Logo of Phnom Penh Post newspaper Phnom Penh Post - Holdout Rik Reay families spurn new City Hall offer

Holdout Rik Reay families spurn new City Hall offer

Holdout Rik Reay families spurn new City Hall offer


Official warns of Dey Krahorm-like eviction if 13 families refuse compensation from municipality and Canadia Bank.

TWENTY holdout families from Phnom Penh’s Rik Reay community have agreed to relocate after accepting a new compensation offer at a meeting Thursday, and City Hall has threatened to forcibly evict the remaining 13 families if they refuse to do the same.

Mann Chhoeun, deputy governor of Phnom Penh, said Sunday that City Hall would give Rik Reay residents until November 21 to voluntarily relocate and accept the new offer of US$23,000 per family.

“But if they are stubborn … we will use the same measures as with Dey Krahorm,” he said, referring to the central Phnom Penh community that was the scene of a violent eviction in January.

“This must be a fair deal because 209 of the 222 families there have already agreed to move,” Mann Chhoeun said, adding that all but 54 of the families had accepted lower compensation packages earlier in the year.

A government directive dated January 30 instructed the community’s 219 families to leave Rik Reay and offered them one of two compensation options: US$10,000 and a house in Dangkor district, or on-site housing in which Bassac Garden City, the company developing the site, vowed to invest between $5 million and $6 million.

The on-site housing was later taken off the table.

Under the new compensation offer, $20,000 will be provided by City Hall, with $3,000 coming from Canadia Bank.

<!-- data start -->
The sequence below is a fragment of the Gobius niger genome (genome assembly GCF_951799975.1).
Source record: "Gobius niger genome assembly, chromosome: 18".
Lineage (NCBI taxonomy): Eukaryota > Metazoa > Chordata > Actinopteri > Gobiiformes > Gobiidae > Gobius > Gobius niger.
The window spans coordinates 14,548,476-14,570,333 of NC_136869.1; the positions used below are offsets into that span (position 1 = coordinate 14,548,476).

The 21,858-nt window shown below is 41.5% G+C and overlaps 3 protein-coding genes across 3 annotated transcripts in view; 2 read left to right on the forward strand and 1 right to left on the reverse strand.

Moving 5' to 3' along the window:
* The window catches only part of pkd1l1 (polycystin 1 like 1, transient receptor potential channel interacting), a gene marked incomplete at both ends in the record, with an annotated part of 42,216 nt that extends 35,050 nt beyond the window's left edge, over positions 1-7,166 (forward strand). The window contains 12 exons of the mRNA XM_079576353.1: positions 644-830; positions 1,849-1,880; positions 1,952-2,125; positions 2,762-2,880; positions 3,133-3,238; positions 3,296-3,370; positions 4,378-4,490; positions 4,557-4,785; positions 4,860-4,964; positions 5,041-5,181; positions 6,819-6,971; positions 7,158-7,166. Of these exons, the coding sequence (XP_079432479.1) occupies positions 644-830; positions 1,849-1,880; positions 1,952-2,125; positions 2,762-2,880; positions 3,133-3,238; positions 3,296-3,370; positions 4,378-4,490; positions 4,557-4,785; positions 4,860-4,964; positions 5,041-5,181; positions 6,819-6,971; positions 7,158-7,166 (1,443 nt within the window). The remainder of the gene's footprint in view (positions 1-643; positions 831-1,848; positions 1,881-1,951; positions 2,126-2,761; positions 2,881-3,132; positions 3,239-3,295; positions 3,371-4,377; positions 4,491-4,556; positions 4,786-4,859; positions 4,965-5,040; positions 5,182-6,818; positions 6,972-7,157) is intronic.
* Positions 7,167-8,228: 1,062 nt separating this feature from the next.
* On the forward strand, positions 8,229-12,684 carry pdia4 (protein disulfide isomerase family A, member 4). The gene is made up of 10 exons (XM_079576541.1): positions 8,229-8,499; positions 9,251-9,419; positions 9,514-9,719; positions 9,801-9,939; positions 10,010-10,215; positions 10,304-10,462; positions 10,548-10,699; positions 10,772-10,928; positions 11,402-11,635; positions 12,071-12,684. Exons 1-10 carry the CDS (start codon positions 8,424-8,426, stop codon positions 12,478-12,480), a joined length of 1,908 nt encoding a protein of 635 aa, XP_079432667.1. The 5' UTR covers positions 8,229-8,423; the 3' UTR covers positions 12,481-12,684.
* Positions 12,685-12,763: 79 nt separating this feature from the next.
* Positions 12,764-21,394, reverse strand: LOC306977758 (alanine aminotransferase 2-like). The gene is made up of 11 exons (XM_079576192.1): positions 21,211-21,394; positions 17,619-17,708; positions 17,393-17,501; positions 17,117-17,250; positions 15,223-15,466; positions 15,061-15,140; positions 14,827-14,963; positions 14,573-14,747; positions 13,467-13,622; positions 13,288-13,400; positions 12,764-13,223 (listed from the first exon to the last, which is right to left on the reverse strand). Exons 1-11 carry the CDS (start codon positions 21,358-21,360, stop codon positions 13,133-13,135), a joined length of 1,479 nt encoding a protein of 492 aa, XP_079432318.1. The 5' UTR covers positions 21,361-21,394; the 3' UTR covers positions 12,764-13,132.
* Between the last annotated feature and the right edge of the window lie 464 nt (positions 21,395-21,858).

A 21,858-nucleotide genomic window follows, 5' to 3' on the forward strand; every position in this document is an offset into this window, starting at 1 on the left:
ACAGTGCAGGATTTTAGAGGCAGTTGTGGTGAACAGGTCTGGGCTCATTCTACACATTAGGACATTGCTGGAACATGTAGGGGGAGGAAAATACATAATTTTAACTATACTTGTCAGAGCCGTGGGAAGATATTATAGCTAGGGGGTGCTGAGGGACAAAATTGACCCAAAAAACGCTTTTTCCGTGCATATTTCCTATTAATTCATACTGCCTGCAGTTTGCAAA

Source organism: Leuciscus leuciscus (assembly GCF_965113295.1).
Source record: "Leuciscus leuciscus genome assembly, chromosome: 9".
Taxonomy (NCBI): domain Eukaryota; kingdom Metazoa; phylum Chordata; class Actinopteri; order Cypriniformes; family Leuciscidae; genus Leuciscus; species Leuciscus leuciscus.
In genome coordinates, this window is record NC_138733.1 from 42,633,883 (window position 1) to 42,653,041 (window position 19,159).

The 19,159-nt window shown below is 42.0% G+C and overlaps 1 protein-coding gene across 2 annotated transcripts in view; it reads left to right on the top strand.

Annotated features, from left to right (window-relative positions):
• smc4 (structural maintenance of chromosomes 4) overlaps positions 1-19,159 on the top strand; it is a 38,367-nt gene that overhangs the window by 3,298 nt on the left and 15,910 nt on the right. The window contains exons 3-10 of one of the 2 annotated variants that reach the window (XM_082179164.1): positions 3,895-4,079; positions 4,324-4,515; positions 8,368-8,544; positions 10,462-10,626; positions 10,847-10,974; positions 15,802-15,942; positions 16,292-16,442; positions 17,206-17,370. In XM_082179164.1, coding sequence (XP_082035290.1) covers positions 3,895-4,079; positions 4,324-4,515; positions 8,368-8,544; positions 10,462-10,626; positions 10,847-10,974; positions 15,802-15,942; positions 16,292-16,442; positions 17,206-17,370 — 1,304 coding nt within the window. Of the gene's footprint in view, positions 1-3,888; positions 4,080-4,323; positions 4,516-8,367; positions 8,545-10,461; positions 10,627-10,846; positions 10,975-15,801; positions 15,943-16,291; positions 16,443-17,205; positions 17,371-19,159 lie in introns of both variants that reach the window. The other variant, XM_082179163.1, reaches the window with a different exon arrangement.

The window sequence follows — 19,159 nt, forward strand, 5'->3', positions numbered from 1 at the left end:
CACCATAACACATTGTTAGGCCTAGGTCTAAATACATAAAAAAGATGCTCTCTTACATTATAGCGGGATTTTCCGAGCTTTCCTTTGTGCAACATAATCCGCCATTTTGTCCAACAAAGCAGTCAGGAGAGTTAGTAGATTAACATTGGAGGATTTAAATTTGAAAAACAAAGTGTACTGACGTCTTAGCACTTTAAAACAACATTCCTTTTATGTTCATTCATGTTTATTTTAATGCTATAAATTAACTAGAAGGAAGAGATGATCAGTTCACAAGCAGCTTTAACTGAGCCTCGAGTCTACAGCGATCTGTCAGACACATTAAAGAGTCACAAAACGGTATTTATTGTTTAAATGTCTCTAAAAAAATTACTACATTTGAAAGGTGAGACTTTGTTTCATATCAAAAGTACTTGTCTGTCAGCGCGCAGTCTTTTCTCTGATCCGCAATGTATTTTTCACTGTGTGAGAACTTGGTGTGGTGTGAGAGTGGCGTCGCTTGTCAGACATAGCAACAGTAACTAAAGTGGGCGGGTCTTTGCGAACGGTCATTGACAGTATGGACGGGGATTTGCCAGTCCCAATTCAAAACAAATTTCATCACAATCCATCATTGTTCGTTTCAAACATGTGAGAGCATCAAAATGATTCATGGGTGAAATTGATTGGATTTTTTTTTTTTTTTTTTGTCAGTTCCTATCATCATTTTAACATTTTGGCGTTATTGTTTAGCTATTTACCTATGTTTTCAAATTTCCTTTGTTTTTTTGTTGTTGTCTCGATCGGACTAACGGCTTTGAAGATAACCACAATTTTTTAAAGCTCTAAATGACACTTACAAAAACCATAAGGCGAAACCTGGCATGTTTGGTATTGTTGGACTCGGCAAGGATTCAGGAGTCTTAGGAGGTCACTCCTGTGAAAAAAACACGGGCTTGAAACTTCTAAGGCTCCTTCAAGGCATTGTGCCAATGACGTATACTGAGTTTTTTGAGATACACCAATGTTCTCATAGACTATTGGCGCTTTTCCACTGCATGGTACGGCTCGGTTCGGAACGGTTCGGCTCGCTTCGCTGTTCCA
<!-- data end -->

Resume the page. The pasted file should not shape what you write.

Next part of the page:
Pen Thai, a Rik Reay community representative, said the holdout families had no intention of accepting the new terms. “We are only asking for just $5,000 or $10,000 more per family in order to move into a new place,” he said. “$20,000 cannot buy a decent home in Phnom Penh.”

MOST VIEWED

  • US to ramp up sanctions after ‘flawed’ national polls

    At a press conference on Wednesday, the US State Department announced that it would expand visa sanctions on the Cambodian officials and individuals it deems responsible for “undermining democracy” in Cambodia. At the briefing, spokesperson Heather Nauert reiterated that the department regarded the July 29 elections

  • US names new ambassador to Cambodia

    US President Donald Trump on Friday appointed W Patrick Murphy as the new US Ambassador to Cambodia, replacing incumbent William A Heidt. A press release posted on the White House’s website said nominee W Patrick Murphy is currently acting principal deputy assistant secretary at

  • Kingdom is at a crossroads between East, West after poll

    It was dubbed a success by caretaker prime minister Hun Sen after the electoral victory of his Cambodian People’s Party (CPP), which is poised to take all seats in the National Assembly. But the July 29 national election has not been positively looked at by

  • Final poll results confirm first single-party Assembly

    IN an unprecedented situation in Cambodian politics, the official results of the July 29 national elections have declared that the Cambodian People’s Party (CPP) will take all 125 seats in the National Assembly on the back of it receiving 76 per cent of the votes. The National